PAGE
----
“For an organization to get its data into every different place it needs to be, it would need to hire two extra people,” McLeod said. “Eventually it becomes too much and then they stop putting it in anywhere. That’s not good.”

Shelly Angers, who does marketing and public relations for the Department of Cultural Resources, said the Granite State Ambassadors, a group of volunteers who promote New Hampshire, exclusively use www.nh365.org to get their information. So if an organization’s event is on there, it has a better chance of being promoted by the Ambassadors. Angers also pointed out www.nhmade.com, a website dedicated to promoting locally made products. But the Internet is not the end all of advertisement. Michael Desplaines of Castle in the Clouds in Moultonborough provided a relatively simple way to increase visitors: increase your advertising budget. He said Castle in the Clouds increased its advertising budget from $50,000 to $70,000 and has seen gates up 20 percent and income up 45 percent. Desplaines said such a jump in advertising was scary but a necessity. He said most companies have to replace about 25 percent of their business each year. He said this advertisement needs to be a mix of Internet, television and newspapers, etc.
“You have to have money to advertise,”  Desplaines said.

The problem is as the economy staggered the first things to get cut were marketing and advertising budgets. One suggestion was to collaborate with arts organizations of a similar discipline. McLeod said many corporations say they are asked for money by many of the same types of organizations (for example multiple choirs). He said they would be much more likely to offer donations or funding if all of them worked together and approached them as one.

Adele Bouffard-Baker of the Franco-American Centre said this collaboration works for grants as well. She said many foundations want to give to a larger gambit of arts and culture.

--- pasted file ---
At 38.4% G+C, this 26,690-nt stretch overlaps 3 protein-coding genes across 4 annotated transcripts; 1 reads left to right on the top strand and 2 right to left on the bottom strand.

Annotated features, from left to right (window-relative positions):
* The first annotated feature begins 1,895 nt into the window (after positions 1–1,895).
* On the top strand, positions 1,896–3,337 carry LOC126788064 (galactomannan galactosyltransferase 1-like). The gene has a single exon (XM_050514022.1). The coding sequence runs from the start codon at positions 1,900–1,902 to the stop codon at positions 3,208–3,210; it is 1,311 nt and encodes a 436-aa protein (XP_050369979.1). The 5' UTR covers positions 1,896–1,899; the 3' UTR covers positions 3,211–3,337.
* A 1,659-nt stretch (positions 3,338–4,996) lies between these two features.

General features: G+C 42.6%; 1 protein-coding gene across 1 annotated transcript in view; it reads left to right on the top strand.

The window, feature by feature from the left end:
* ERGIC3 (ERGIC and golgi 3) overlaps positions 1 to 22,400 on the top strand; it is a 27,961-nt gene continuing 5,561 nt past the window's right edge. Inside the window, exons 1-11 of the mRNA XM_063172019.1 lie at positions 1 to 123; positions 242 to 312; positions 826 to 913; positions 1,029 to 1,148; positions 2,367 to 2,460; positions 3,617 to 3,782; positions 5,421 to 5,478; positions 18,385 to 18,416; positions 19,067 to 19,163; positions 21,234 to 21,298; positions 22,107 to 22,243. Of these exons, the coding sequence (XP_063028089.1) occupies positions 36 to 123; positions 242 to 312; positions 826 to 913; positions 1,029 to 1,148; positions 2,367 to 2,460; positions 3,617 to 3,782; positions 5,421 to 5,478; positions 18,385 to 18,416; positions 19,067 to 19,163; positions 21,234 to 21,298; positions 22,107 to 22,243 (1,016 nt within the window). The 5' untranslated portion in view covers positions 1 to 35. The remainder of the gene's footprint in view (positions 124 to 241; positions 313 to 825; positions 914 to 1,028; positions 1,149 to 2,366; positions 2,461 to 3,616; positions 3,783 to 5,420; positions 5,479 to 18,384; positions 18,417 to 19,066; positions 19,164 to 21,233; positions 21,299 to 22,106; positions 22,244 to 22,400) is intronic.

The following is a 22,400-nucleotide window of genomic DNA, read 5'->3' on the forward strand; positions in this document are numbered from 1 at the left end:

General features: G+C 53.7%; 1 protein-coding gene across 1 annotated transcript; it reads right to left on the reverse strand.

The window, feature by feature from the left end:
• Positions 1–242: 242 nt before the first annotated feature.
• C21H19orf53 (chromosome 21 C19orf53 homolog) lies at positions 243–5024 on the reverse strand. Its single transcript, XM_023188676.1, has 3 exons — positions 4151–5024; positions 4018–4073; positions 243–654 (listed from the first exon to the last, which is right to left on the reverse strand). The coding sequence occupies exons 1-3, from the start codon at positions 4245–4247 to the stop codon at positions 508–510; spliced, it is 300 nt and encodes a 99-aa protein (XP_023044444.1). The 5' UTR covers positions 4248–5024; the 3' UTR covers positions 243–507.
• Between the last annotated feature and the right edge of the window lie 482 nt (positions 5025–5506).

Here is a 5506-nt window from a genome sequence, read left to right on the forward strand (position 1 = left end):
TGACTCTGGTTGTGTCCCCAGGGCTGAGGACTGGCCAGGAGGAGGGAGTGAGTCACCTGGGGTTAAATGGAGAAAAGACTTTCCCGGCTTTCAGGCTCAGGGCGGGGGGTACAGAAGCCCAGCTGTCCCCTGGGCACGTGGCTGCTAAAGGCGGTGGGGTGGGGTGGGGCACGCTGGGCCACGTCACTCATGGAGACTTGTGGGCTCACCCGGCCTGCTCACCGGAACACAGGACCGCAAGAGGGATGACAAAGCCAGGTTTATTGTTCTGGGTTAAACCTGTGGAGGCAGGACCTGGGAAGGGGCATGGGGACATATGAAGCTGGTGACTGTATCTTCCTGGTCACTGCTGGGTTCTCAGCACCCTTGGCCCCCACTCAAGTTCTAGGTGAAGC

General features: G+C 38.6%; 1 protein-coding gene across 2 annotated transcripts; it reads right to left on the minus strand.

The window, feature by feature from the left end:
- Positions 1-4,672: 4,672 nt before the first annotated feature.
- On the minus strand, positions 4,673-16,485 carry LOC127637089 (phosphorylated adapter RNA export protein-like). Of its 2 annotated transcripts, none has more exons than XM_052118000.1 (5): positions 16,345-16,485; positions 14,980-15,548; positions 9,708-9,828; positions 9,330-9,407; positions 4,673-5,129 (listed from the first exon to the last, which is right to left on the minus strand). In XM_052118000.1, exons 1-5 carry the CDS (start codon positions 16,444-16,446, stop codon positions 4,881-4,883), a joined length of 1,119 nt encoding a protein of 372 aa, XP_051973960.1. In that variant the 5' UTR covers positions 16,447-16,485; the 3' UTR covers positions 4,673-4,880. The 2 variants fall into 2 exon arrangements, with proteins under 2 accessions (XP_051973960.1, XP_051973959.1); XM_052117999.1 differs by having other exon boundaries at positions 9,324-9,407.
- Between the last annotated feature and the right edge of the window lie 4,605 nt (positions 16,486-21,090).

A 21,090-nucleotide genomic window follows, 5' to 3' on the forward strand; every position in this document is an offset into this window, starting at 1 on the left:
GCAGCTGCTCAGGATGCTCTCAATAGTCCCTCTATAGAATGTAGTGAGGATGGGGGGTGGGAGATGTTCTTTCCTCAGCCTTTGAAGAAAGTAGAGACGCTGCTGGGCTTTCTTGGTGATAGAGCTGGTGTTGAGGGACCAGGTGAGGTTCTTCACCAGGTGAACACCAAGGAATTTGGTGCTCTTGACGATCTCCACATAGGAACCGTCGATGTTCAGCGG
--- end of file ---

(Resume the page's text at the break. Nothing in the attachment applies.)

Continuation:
Such a collaboration doesn’t need to be just between arts organizations. McLeod said arts organizations should be teaming up with restaurants and hotels — reaching across a broader spectrum.

Simpson offered an old-fashioned kind of advertisement: word of mouth. He said many residents of New Hampshire are not native. That means they are the best ambassadors to their friends and family back in New Jersey, New York and other states.

But once you get their attention, you have to sell them an experience, according to Henderson. He said Vermont has done a wonderful job of packaging itself to outsiders. He said people are more likely to think of New Hampshire’s logo, “Live Free or Die,” than its culture. But McLeod disagreed, pointing to the fact they were in the MacDowell Colony, which is widely known as a haven for the world’s greatest artists.
Attracting more visitors is not an easy task and for most organizations it is a constant struggle. But Desplaines gave hope.

“We’re only a gas tank away from a lot of people,” he said. “They are looking for experiences. That is something we have to offer them. Now we just need to find the best way to package that.”